Well... maybe just one thing more. I'm anticipating a lot of flak for this paper. (Oh no! Curse words! Sca-ry! Somebody call the AFA!) Cuz I'm sure you---yes YOU, my captive audience, Professor-who-is-reading-this---don't really wanna see it as a paper. Or disagree with it. Or think I'm cheeky. Or something. Whatever. My point is, hey, I surrender. Meaning-wise you've got me, I'm dead, I fail, bang bang. Make up whatever meaning you want to, grade me however you want to, aim your little Foulcault guns at me and laugh. You're the reader and you've got this French-dude-given right to decide if whatever the hell I'm saying makes sense. But yaknow what? I'm still the author. And I say this is a PAPER, dammit, a paper! Not a rant, not some dumb experiment in writing style, a PAPER! That's my genre, and I'm sticking to it, and if you don't like it... well...

NYAH to you! 1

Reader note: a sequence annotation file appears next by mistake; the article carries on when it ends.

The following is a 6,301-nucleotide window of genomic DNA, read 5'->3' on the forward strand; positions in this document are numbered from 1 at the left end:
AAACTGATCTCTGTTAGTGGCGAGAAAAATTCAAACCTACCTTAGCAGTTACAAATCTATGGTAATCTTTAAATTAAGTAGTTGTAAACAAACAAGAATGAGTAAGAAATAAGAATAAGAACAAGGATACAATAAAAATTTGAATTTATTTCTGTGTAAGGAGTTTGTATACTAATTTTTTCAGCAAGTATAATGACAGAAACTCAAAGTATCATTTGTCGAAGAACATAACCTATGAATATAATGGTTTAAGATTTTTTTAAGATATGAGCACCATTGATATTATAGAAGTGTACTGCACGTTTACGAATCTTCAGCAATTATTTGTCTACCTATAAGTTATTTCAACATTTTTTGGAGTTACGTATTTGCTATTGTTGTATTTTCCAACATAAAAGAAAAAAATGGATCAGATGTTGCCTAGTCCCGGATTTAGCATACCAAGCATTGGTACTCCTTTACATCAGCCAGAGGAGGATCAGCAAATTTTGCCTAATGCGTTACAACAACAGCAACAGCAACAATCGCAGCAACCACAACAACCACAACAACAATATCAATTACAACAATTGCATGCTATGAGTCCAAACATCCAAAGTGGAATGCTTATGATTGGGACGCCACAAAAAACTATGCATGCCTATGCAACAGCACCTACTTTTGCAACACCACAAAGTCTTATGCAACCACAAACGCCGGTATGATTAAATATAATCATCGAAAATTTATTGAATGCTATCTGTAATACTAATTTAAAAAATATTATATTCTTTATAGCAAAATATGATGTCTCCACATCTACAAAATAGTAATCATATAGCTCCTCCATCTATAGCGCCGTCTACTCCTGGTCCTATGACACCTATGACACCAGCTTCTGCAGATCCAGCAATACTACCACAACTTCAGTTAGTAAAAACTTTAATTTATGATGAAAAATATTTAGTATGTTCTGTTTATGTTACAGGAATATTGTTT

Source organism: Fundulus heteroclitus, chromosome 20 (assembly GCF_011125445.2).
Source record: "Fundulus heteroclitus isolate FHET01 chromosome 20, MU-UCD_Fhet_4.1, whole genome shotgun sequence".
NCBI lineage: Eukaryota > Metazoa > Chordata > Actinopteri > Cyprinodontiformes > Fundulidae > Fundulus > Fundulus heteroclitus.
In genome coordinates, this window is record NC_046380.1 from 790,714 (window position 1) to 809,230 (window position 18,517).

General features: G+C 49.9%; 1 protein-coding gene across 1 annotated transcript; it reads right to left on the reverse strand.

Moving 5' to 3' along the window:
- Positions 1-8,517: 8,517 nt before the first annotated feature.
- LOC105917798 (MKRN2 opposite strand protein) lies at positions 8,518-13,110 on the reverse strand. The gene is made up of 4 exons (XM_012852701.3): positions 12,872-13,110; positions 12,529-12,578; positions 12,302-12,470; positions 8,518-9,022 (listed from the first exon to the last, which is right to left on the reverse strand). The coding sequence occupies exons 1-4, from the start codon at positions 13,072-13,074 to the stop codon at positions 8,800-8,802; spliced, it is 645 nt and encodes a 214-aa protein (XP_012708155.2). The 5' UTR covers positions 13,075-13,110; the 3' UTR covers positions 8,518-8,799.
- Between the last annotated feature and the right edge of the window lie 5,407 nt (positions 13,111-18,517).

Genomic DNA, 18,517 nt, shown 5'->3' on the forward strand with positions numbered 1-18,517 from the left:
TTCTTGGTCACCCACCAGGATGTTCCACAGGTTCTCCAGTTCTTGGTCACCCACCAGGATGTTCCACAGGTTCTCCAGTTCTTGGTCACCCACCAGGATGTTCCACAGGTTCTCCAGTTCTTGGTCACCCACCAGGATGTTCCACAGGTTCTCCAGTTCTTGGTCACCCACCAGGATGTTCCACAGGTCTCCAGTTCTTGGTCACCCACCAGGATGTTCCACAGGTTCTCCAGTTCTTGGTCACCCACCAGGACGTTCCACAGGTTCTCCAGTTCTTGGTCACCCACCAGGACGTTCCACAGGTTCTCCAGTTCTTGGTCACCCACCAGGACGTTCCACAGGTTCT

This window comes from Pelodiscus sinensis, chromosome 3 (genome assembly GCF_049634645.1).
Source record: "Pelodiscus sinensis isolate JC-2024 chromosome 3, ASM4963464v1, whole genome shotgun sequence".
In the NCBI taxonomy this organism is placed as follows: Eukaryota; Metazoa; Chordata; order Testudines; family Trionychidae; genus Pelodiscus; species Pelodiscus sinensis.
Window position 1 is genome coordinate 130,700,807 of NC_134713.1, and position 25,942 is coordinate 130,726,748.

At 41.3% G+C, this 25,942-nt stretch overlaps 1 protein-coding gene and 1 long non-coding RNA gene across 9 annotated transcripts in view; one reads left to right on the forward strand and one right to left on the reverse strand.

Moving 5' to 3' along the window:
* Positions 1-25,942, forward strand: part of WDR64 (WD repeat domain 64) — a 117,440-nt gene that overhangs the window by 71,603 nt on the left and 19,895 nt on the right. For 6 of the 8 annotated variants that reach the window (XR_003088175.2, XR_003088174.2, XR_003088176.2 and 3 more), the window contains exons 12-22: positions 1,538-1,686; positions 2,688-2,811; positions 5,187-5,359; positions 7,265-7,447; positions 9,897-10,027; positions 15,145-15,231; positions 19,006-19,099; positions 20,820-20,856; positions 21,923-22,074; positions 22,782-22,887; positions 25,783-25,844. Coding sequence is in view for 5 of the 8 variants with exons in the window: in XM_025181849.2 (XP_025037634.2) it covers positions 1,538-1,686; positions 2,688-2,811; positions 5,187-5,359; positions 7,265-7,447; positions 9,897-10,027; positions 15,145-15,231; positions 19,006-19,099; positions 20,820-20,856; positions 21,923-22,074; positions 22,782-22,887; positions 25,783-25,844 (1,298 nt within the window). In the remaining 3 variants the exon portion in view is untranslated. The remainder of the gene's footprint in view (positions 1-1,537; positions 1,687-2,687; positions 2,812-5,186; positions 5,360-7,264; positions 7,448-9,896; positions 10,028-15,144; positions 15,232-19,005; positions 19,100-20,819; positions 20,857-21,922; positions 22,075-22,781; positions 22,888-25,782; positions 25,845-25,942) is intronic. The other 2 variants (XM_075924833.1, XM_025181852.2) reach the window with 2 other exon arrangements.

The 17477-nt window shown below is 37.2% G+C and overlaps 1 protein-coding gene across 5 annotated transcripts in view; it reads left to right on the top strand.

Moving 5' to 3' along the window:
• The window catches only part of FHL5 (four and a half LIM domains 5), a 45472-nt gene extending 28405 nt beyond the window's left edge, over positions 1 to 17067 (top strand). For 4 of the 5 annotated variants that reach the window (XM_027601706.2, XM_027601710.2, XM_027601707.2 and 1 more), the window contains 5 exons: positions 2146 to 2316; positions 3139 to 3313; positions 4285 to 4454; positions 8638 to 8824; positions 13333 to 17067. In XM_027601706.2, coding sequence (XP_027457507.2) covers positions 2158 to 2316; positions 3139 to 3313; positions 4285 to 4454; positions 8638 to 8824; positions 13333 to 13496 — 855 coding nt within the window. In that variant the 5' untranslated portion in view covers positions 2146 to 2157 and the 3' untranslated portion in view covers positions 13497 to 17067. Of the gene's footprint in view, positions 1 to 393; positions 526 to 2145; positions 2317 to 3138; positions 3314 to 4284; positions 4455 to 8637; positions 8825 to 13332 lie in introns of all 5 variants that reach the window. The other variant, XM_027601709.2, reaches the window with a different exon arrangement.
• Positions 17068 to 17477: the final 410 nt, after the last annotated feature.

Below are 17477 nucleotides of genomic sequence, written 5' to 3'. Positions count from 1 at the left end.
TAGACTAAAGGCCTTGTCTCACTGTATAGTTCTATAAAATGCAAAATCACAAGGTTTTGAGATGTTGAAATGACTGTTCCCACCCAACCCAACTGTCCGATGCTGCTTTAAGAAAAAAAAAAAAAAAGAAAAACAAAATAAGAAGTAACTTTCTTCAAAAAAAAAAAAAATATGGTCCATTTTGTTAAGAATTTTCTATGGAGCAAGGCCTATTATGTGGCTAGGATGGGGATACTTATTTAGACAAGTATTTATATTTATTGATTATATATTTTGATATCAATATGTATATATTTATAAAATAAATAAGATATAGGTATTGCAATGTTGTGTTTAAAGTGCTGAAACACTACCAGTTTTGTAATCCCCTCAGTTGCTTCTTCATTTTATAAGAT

1 A brief word of explanation, in case I fail completely in my objective, and the above RANT is taken seriously. I agree completely with Foulcault. Not only the meaning, but the genre of any ostensibly-literary work is up for reader interpretation. Personally I believe that the evolution of Herculine's narrative is one from memoir to diary, regardless of her intentions as to audience. Despite the fact that Herculine obviously wanted her book read, by its closing chapters, it has moved beyond the point where its author is consciously attempting to construct a narrative that will be cohesive to readers.